SPEAKING OF AIR...Seven million people worldwide died from exposure to air pollution in 2012, according World Health Organization estimates published Tuesday. WHO said one in eight total deaths around the world that year could be attributed to bad air.
MOVE IT! Anthem Blue Cross is promoting its California Moves Miles campaign to encourage Californians to swim/run/walk/bike 200,000 miles over the next six weeks.
A related website, CaliforniaMovesMiles.com, offers health tips, recipes and information about Anthem Blue Cross' wellness programs. It also has a calculator to help translate activities into "miles." For example, 20 minutes of light activity such as gardening or bowling is equal to one mile, whereas 30 minutes of a vigorous activity such as basketball is equal to three miles.
Participants who log activities on the site are entered to win weekly prizes such as Fitbit and Jamba Juice gift cards.
This is the second edition of the program, which runs from March 17 to April 27. During the inaugural effort in 2012, more than 800 Californians collectively moved 115,525 miles over eight weeks.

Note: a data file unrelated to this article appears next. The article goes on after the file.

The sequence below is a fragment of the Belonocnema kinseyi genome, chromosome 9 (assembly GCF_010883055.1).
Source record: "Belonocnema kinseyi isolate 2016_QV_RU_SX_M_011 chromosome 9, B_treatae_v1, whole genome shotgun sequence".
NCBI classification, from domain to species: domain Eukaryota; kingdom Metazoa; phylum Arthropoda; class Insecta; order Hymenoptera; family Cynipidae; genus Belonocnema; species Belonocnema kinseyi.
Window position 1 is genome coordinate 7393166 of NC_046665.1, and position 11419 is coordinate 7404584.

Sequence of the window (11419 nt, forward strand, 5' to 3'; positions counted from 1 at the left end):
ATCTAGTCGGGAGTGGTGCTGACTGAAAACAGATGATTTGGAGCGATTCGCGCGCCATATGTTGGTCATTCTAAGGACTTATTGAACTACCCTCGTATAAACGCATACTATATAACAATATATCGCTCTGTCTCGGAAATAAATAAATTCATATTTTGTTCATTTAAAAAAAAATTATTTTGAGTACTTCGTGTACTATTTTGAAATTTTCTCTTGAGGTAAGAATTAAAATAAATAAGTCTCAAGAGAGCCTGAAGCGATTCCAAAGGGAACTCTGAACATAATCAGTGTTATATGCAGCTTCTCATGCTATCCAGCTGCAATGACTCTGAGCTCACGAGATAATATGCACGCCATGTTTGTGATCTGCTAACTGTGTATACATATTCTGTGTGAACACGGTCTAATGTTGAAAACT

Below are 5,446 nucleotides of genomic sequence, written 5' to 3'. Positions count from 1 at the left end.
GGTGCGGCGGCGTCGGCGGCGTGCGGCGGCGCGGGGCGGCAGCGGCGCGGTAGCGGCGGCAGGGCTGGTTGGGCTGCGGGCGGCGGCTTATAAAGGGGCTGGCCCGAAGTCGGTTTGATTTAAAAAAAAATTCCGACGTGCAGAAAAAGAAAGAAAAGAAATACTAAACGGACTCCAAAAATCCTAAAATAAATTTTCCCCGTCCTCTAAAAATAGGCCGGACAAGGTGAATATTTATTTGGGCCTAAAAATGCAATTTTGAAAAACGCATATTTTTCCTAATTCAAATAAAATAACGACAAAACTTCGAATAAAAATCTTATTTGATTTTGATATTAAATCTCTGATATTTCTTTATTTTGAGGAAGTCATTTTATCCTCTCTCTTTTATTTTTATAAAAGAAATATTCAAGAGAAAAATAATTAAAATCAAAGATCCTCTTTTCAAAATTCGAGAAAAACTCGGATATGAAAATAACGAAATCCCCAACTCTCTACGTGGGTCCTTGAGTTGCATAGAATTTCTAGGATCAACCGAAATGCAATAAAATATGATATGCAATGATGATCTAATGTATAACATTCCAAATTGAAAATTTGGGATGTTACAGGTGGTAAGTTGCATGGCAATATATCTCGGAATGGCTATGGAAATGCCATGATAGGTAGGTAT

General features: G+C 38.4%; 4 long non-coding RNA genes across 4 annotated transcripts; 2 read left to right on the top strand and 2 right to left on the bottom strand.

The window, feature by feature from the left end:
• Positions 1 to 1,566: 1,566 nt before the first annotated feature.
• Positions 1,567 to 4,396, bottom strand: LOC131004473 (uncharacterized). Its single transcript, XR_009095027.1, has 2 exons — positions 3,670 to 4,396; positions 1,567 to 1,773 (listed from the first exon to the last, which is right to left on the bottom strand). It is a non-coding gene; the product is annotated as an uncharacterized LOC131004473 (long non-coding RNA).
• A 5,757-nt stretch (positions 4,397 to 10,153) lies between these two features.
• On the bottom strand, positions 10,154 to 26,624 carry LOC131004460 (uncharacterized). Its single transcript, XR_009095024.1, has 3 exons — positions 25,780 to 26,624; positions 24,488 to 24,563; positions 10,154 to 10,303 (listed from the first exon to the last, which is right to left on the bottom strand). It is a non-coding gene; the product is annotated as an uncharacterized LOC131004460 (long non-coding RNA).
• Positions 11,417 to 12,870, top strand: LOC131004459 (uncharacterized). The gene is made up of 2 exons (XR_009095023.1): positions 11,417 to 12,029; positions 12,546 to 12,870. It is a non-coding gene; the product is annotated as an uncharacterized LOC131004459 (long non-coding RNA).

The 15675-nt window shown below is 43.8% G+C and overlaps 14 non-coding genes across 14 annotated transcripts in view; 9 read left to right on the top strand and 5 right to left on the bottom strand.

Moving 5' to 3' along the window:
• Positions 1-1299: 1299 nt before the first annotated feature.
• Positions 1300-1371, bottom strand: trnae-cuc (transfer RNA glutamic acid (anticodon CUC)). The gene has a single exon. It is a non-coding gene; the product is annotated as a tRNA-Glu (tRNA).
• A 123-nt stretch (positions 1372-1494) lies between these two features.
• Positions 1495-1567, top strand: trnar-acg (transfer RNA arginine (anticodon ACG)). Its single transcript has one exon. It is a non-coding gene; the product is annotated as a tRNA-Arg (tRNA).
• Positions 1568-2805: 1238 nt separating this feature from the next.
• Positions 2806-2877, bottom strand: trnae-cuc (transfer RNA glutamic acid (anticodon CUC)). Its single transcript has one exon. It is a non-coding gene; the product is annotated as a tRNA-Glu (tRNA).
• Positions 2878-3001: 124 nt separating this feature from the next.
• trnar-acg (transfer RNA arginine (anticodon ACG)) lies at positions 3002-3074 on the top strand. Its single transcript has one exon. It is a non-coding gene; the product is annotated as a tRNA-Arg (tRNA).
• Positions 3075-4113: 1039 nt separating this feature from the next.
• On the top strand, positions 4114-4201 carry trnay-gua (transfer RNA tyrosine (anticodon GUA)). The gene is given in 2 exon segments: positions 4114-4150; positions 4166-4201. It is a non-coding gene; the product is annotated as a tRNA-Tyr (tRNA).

CHRONIC DISEASE AND BRAINS: Middle-aged people with diabetes or high blood pressure may face a higher risk for thinking difficulties as seniors, according to new research.
The finding published in Neurology is based on an analysis of more than 1,400 seniors between the ages of 70 and 89.
Seniors who had developed diabetes between the ages of 40 and 64 were found to have nearly 3 percent less brain volume and twice the risk for thinking and memory problems as non-diabetic seniors. Older people who had developed high blood pressure during middle age faced double the risk of those problems than their non-hypertensive counterparts.
That explains a lot. Now where the heck did I put my car keys?
SAN JOAQUIN WINS AWARD: The Stroke Center at San Joaquin Community Hospital has received the American Heart/Stroke Association's Gold-Plus/Target: Stroke Honor Roll Award. This marks the fourth time The Stroke Center at SJCH has received the national award that recognizes the quick response and treatment times given to stroke patients, helping to speed recovery as well as reduce mortality and disability.